Want to try solving this problem? You can submit your code online if you log in or register.

**Input File:** `jigin.txt`

**Output File:** `jigout.txt`

**Time Limit:** 1 second

For your birthday, your friends pooled their pocket money together to buy you a rather unusual jigsaw puzzle. The pieces of this puzzle come in a variety of shapes. Every corner of every shape is a 90 degree angle, so in theory this should be an easy puzzle. However, to make it more difficult to match the pieces together, there are pictures on both sides of each piece!

After playing with the jigsaw puzzle for some time, it becomes clear to you that many of the pieces can fit into the same spot in the puzzle in more than one way. Simply by turning a piece around or flipping it over, you can fit it in exactly the same place but show a different or rotated picture.

For example, the first puzzle piece in the diagram below has two ways in which it can be flipped in order to retain the exact same shape and position (you can flip it about either a horizontal axis or a vertical axis, as indicated by the dotted lines). Furthermore, rotating the piece by 180 degrees about its centre will also preserve the shape and position. On the other hand, the second puzzle piece in the diagram has only one flip that will retain the same shape and position, and no rotations.

In order to make this jigsaw a little less difficult, your task is to determine all the possible ways in which you can rotate or flip a given jigsaw piece without altering its shape and position.

The input will describe a single jigsaw piece by listing the
the *x* and *y* coordinates of its corner points. The corners
will be listed in order around the border of the piece.
Each corner will be a 90 degree angle, and the line joining any two
adjacent corners will always be horizontal or vertical (this includes
the line joining the first and last corners in the list).

More precisely, the first line of input
will contain a single integer *n* representing the number of corners
(4 <= *n* <= 50,000).
Following this will be *n* lines each
describing a single corner point.
Each of these lines will contain two
integers *x* and *y* separated by a space, representing the
*x* and *y* coordinates of the corner point. You are guaranteed that
0 <= *x*,*y* <= 1,000,000.

For 80% of the available marks, the judges' test cases will use
*n* <= 1000.

The first line of output should contain a single integer listing the number of ways the jigsaw piece can be flipped or rotated without changing its shape and position.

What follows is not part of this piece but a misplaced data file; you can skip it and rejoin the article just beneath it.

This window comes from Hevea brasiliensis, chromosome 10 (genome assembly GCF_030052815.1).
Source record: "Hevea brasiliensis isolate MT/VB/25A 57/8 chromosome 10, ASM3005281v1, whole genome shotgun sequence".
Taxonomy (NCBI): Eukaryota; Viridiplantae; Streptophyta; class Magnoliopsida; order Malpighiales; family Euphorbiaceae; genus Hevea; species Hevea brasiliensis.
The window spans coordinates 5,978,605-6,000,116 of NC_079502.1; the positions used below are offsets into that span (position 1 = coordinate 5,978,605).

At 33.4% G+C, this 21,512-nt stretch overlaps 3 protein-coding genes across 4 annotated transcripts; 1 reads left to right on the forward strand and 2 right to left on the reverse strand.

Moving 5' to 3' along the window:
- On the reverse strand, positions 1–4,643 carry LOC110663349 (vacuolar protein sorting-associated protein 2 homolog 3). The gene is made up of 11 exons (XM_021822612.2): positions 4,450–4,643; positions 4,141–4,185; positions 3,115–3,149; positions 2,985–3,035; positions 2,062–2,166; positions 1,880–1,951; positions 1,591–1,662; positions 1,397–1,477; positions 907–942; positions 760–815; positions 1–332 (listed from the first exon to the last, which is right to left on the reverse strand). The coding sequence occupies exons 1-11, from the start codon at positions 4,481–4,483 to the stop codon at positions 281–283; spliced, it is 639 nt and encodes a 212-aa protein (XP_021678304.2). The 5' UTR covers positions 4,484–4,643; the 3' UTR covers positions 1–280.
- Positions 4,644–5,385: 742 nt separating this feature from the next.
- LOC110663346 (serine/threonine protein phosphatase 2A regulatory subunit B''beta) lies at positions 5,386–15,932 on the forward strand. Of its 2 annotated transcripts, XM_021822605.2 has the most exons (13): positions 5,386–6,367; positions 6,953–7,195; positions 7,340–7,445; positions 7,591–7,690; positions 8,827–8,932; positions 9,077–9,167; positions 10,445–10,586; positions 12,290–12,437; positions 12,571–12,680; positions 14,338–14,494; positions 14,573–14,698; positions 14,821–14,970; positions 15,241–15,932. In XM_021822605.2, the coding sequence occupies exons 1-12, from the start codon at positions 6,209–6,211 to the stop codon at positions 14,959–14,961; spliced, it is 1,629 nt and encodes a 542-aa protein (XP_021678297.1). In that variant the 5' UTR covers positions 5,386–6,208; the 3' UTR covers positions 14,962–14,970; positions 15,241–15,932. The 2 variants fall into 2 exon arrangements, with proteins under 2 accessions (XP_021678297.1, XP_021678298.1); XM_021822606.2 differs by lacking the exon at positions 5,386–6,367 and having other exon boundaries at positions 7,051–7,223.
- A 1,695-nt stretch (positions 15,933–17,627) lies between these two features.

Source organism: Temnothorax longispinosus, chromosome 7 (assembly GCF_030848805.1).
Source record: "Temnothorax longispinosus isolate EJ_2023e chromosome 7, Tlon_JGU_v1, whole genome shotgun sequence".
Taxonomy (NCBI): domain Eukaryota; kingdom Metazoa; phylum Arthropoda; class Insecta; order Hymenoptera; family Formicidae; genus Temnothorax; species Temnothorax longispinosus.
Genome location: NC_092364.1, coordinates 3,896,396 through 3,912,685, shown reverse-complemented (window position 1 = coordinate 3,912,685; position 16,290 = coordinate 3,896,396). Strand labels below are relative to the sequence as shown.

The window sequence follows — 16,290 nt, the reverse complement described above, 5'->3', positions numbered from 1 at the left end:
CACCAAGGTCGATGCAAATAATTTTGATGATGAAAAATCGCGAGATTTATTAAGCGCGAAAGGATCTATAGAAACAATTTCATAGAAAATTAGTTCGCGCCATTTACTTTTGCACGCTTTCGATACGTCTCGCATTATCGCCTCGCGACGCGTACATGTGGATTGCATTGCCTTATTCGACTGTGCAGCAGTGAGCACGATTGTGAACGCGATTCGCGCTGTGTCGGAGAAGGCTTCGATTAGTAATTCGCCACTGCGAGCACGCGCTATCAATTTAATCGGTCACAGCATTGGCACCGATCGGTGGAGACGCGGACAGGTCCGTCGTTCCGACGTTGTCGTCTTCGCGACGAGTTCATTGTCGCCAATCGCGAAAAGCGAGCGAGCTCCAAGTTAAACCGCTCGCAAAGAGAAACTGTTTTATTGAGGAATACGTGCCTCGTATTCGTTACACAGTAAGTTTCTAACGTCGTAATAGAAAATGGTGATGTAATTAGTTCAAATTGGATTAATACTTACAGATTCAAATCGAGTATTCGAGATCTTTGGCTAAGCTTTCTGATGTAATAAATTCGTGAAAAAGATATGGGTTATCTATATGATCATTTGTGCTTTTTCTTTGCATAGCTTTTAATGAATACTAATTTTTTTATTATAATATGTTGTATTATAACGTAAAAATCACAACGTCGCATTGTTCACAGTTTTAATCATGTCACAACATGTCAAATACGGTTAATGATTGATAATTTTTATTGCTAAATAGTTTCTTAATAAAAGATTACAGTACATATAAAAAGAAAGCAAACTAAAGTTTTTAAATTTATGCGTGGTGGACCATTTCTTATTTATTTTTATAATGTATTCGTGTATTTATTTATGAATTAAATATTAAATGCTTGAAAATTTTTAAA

Following this, you should describe each of these flips and rotations
in detail.
Specifically, each flip or rotation must be written as a
sequence of corner points, where the *i*th point in the sequence shows
where the *i*th point from the input has moved to.
As before, each point must appear on its own line, with
the *x* and *y* coordinates separated by a single space.

There should be a blank line separating different output sequences (i.e., different flips or rotations). Trailing newlines at the end of the file will be ignored (i.e., you will not lose marks if you have them).

The order in which you list the different flips and rotations does not matter (though the order in which you list the individual corner points for each output sequence is very important).

12 0 0 10 0 10 30 20 30 20 0 30 0 30 70 20 70 20 40 10 40 10 70 0 70

3 30 70 20 70 20 40 10 40 10 70 0 70 0 0 10 0 10 30 20 30 20 0 30 0 30 0 20 0 20 30 10 30 10 0 0 0 0 70 10 70 10 40 20 40 20 70 30 70 0 70 10 70 10 40 20 40 20 70 30 70 30 0 20 0 20 30 10 30 10 0 0 0

In the example above, there are three ways this shape can be rotated or flipped. The first describes a rotation by 180 degrees. We see from the first output sequence that the first input corner (0, 0) moves to (30, 70), the second input corner (10, 0) moves to (20, 70) and so on.

The second output sequence describes a flip about the vertical axis. Here the first input corner (0, 0) moves to (30, 0), the second input corner (10, 0) moves to (20, 0) and so on. Finally, the third output sequence describes a flip about the horizontal axis.

The score for each input file will be 100% if a correct solution is written to the output file and 0% otherwise.

Privacy
statement

© Australian Mathematics Trust 2001-2023

Page generated: 24 March 2023, 8:21pm AEDT